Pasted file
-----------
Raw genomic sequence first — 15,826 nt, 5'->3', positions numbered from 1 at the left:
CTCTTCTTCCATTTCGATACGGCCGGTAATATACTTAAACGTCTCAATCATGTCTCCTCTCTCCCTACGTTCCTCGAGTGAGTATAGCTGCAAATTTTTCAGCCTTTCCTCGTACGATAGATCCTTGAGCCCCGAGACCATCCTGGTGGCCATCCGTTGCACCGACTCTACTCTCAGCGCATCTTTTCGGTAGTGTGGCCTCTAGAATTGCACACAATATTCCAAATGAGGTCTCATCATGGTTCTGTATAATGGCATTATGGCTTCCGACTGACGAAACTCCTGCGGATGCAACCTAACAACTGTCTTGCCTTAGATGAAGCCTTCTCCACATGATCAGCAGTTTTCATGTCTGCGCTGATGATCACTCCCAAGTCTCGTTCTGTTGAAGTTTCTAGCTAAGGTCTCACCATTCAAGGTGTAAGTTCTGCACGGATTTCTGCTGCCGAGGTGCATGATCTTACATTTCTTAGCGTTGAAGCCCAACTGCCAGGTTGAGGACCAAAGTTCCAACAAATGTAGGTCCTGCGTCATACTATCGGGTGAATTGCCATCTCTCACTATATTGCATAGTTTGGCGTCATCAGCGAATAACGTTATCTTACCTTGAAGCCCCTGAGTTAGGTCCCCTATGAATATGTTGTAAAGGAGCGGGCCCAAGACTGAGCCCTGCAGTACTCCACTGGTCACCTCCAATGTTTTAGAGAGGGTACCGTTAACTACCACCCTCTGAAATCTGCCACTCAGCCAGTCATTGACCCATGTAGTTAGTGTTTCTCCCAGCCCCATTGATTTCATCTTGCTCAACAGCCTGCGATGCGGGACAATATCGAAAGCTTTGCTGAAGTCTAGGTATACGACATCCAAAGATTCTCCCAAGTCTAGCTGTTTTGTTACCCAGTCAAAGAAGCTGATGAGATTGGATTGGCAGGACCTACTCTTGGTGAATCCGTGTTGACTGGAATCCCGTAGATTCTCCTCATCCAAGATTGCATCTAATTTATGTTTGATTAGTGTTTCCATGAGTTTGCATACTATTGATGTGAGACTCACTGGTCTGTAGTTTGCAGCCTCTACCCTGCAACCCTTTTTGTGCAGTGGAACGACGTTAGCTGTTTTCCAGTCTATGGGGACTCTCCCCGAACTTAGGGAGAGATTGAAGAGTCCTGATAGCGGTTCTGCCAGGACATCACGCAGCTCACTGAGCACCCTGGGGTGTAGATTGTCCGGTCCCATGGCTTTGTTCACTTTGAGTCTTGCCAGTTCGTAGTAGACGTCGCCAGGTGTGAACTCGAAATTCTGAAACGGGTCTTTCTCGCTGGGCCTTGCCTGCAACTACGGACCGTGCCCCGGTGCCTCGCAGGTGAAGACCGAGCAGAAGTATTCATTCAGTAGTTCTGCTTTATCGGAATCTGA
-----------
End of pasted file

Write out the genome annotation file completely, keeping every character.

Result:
Raw genomic sequence first — 15,826 nt, 5'->3', positions numbered from 1 at the left:
CTCTTCTTCCATTTCGATACGGCCGGTAATATACTTAAACGTCTCAATCATGTCTCCTCTCTCCCTACGTTCCTCGAGTGAGTATAGCTGCAAATTTTTCAGCCTTTCCTCGTACGATAGATCCTTGAGCCCCGAGACCATCCTGGTGGCCATCCGTTGCACCGACTCTACTCTCAGCGCATCTTTTCGGTAGTGTGGCCTCTAGAATTGCACACAATATTCCAAATGAGGTCTCATCATGGTTCTGTATAATGGCATTATGGCTTCCGACTGACGAAACTCCTGCGGATGCAACCTAACAACTGTCTTGCCTTAGATGAAGCCTTCTCCACATGATCAGCAGTTTTCATGTCTGCGCTGATGATCACTCCCAAGTCTCGTTCTGTTGAAGTTTCTAGCTAAGGTCTCACCATTCAAGGTGTAAGTTCTGCACGGATTTCTGCTGCCGAGGTGCATGATCTTACATTTCTTAGCGTTGAAGCCCAACTGCCAGGTTGAGGACCAAAGTTCCAACAAATGTAGGTCCTGCGTCATACTATCGGGTGAATTGCCATCTCTCACTATATTGCATAGTTTGGCGTCATCAGCGAATAACGTTATCTTACCTTGAAGCCCCTGAGTTAGGTCCCCTATGAATATGTTGTAAAGGAGCGGGCCCAAGACTGAGCCCTGCAGTACTCCACTGGTCACCTCCAATGTTTTAGAGAGGGTACCGTTAACTACCACCCTCTGAAATCTGCCACTCAGCCAGTCATTGACCCATGTAGTTAGTGTTTCTCCCAGCCCCATTGATTTCATCTTGCTCAACAGCCTGCGATGCGGGACAATATCGAAAGCTTTGCTGAAGTCTAGGTATACGACATCCAAAGATTCTCCCAAGTCTAGCTGTTTTGTTACCCAGTCAAAGAAGCTGATGAGATTGGATTGGCAGGACCTACTCTTGGTGAATCCGTGTTGACTGGAATCCCGTAGATTCTCCTCATCCAAGATTGCATCTAATTTATGTTTGATTAGTGTTTCCATGAGTTTGCATACTATTGATGTGAGACTCACTGGTCTGTAGTTTGCAGCCTCTACCCTGCAACCCTTTTTGTGCAGTGGAACGACGTTAGCTGTTTTCCAGTCTATGGGGACTCTCCCCGAACTTAGGGAGAGATTGAAGAGTCCTGATAGCGGTTCTGCCAGGACATCACGCAGCTCACTGAGCACCCTGGGGTGTAGATTGTCCGGTCCCATGGCTTTGTTCACTTTGAGTCTTGCCAGTTCGTAGTAGACGTCGCCAGGTGTGAACTCGAAATTCTGAAACGGGTCTTTCTCGCTGGGCCTTGCCTGCAACTACGGACCGTGCCCCGGTGCCTCGCAGGTGAAGACCGAGCAGAAGTATTCATTCAGTAGTTCTGCTTTATCGGAATCTGA